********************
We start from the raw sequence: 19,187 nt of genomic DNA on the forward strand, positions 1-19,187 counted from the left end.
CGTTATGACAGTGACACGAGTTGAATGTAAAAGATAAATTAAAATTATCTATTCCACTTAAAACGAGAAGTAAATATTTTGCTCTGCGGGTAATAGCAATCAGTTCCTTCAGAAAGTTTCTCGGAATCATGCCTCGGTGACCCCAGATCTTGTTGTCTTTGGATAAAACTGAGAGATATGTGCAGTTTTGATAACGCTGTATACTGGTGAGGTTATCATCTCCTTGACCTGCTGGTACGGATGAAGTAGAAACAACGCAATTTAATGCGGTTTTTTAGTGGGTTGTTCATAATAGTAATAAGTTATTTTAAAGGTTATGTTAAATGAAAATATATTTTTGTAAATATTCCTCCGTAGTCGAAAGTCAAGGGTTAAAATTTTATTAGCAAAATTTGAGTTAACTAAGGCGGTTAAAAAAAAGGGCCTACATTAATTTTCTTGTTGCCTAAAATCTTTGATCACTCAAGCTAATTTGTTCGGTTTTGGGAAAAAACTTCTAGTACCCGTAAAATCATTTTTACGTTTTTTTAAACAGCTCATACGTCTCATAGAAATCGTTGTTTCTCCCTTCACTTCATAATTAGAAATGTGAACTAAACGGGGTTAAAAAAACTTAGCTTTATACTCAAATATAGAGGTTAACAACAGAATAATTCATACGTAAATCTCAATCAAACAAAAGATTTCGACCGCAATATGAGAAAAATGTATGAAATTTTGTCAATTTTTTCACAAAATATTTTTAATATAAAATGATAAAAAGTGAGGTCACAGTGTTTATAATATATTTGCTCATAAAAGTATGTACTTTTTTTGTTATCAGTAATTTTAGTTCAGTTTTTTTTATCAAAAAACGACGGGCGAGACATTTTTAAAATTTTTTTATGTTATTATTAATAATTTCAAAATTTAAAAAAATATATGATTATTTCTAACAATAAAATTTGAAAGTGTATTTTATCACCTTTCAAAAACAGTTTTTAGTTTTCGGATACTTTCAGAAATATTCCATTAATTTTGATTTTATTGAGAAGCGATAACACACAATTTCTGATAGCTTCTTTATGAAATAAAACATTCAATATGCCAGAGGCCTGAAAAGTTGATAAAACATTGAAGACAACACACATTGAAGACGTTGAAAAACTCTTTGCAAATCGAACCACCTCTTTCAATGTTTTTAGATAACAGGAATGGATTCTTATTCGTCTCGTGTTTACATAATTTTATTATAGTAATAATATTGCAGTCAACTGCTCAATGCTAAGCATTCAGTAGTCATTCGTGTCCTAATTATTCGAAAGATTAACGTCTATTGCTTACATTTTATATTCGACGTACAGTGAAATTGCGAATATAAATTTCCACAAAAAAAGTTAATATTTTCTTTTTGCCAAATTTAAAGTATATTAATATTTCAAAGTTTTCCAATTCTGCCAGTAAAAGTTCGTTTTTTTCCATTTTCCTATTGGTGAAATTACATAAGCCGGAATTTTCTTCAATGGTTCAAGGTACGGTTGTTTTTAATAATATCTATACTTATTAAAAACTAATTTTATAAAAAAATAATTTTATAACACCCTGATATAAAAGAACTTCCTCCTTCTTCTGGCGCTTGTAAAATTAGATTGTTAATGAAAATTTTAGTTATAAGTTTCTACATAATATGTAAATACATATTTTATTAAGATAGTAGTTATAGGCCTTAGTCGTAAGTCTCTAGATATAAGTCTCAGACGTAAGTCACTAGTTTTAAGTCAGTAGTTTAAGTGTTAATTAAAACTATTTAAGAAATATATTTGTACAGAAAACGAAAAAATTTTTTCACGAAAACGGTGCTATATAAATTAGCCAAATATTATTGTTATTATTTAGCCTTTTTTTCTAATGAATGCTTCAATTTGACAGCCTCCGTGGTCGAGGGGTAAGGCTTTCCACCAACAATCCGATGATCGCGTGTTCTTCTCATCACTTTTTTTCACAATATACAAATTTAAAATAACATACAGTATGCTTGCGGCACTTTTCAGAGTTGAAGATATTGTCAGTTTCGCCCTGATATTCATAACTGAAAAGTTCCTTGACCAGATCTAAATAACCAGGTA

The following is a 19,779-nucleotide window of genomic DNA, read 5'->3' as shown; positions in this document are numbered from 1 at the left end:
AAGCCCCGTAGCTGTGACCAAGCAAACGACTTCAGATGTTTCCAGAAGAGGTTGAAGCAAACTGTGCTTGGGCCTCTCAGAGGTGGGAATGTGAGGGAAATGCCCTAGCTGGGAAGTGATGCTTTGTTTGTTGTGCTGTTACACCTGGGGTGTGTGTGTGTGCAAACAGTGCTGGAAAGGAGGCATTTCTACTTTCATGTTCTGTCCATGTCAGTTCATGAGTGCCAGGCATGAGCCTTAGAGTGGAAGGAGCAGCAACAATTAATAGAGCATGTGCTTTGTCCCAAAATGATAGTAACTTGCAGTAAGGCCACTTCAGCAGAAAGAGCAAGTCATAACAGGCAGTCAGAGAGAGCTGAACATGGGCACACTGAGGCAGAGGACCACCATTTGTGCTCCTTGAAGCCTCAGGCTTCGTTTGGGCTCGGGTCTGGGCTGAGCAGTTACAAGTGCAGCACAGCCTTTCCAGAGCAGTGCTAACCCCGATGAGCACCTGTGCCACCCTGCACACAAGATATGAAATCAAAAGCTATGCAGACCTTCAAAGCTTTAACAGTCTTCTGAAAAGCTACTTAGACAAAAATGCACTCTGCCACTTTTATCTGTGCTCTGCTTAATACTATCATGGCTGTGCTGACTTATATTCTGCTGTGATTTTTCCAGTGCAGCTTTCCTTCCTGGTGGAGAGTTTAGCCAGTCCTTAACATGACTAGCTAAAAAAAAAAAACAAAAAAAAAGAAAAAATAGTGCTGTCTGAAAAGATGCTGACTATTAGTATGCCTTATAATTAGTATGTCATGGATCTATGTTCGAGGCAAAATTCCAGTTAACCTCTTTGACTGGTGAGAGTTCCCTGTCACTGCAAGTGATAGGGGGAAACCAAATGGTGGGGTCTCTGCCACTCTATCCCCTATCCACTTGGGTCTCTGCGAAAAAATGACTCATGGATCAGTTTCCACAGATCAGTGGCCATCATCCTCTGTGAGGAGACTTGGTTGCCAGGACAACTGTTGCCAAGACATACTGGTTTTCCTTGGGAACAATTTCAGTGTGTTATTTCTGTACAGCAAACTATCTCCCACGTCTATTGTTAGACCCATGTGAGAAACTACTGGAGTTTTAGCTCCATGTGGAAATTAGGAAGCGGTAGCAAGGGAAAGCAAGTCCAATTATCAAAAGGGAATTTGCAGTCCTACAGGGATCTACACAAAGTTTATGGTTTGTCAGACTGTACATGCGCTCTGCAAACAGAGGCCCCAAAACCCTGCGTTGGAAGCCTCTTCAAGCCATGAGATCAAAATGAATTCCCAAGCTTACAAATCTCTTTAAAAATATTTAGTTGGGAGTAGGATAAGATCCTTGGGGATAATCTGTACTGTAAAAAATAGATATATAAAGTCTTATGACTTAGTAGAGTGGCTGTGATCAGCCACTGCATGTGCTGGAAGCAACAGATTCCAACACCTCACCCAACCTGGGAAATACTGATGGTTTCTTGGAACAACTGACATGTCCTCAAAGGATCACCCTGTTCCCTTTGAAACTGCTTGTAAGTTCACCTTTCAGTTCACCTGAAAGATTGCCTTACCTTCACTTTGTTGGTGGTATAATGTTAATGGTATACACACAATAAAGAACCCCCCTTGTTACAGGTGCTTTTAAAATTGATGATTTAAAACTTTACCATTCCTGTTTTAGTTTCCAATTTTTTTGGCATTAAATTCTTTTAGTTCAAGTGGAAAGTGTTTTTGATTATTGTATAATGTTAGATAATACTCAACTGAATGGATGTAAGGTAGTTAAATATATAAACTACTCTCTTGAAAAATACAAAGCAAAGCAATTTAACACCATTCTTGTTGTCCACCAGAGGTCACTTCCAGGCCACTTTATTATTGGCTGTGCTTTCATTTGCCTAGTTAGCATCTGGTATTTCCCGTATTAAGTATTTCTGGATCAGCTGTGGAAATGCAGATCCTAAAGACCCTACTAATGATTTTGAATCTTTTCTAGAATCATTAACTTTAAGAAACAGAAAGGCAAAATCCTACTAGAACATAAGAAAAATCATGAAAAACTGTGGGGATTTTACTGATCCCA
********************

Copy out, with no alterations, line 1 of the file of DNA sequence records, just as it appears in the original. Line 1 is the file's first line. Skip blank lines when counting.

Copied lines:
We start from the raw sequence: 19,187 nt of genomic DNA on the forward strand, positions 1-19,187 counted from the left end.